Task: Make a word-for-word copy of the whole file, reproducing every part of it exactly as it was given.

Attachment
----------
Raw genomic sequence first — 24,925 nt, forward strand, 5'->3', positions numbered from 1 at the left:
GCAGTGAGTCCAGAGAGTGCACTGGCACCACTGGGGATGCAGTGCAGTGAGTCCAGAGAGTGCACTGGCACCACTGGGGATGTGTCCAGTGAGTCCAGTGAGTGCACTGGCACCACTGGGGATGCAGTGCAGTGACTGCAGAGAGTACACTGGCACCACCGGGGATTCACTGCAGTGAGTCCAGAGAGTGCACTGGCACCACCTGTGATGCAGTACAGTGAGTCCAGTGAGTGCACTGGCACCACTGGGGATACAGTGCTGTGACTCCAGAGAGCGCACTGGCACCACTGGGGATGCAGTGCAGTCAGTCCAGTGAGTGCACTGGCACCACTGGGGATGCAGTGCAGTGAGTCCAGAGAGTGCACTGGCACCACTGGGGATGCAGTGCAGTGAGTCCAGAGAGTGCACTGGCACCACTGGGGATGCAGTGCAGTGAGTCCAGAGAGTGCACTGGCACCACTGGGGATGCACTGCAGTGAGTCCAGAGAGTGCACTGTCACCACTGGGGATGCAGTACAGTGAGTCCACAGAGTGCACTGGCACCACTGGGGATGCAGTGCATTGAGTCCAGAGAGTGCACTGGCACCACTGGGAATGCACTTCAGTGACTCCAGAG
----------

Raw genomic sequence first — 24,925 nt, forward strand, 5'->3', positions numbered from 1 at the left:
GCAGTGAGTCCAGAGAGTGCACTGGCACCACTGGGGATGCAGTGCAGTGAGTCCAGAGAGTGCACTGGCACCACTGGGGATGTGTCCAGTGAGTCCAGTGAGTGCACTGGCACCACTGGGGATGCAGTGCAGTGACTGCAGAGAGTACACTGGCACCACCGGGGATTCACTGCAGTGAGTCCAGAGAGTGCACTGGCACCACCTGTGATGCAGTACAGTGAGTCCAGTGAGTGCACTGGCACCACTGGGGATACAGTGCTGTGACTCCAGAGAGCGCACTGGCACCACTGGGGATGCAGTGCAGTCAGTCCAGTGAGTGCACTGGCACCACTGGGGATGCAGTGCAGTGAGTCCAGAGAGTGCACTGGCACCACTGGGGATGCAGTGCAGTGAGTCCAGAGAGTGCACTGGCACCACTGGGGATGCAGTGCAGTGAGTCCAGAGAGTGCACTGGCACCACTGGGGATGCACTGCAGTGAGTCCAGAGAGTGCACTGTCACCACTGGGGATGCAGTACAGTGAGTCCACAGAGTGCACTGGCACCACTGGGGATGCAGTGCATTGAGTCCAGAGAGTGCACTGGCACCACTGGGAATGCACTTCAGTGACTCCAGAG